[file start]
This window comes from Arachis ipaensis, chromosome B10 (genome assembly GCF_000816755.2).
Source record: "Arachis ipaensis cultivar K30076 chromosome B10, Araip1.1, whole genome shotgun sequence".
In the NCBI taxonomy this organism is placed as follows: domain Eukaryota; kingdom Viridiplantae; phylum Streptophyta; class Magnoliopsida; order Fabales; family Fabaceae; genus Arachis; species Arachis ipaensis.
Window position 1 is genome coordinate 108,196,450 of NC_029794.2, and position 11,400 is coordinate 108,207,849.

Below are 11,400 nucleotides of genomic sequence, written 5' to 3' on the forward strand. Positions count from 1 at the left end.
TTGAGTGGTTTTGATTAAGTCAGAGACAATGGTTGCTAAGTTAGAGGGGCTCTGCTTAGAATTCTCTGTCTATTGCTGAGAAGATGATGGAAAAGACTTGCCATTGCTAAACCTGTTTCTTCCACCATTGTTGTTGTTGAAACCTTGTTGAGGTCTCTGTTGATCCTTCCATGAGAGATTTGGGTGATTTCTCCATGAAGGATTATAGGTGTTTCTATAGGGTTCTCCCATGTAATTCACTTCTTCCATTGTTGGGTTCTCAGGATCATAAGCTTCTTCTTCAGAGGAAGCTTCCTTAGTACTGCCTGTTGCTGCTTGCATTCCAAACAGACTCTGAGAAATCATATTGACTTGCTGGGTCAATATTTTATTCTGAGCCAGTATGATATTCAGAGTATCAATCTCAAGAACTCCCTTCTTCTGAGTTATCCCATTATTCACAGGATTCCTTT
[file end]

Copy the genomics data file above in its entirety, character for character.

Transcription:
This window comes from Arachis ipaensis, chromosome B10 (genome assembly GCF_000816755.2).
Source record: "Arachis ipaensis cultivar K30076 chromosome B10, Araip1.1, whole genome shotgun sequence".
In the NCBI taxonomy this organism is placed as follows: domain Eukaryota; kingdom Viridiplantae; phylum Streptophyta; class Magnoliopsida; order Fabales; family Fabaceae; genus Arachis; species Arachis ipaensis.
Window position 1 is genome coordinate 108,196,450 of NC_029794.2, and position 11,400 is coordinate 108,207,849.

Below are 11,400 nucleotides of genomic sequence, written 5' to 3' on the forward strand. Positions count from 1 at the left end.
TTGAGTGGTTTTGATTAAGTCAGAGACAATGGTTGCTAAGTTAGAGGGGCTCTGCTTAGAATTCTCTGTCTATTGCTGAGAAGATGATGGAAAAGACTTGCCATTGCTAAACCTGTTTCTTCCACCATTGTTGTTGTTGAAACCTTGTTGAGGTCTCTGTTGATCCTTCCATGAGAGATTTGGGTGATTTCTCCATGAAGGATTATAGGTGTTTCTATAGGGTTCTCCCATGTAATTCACTTCTTCCATTGTTGGGTTCTCAGGATCATAAGCTTCTTCTTCAGAGGAAGCTTCCTTAGTACTGCCTGTTGCTGCTTGCATTCCAAACAGACTCTGAGAAATCATATTGACTTGCTGGGTCAATATTTTATTCTGAGCCAGTATGATATTCAGAGTATCAATCTCAAGAACTCCCTTCTTCTGAGTTATCCCATTATTCACAGGATTCCTTT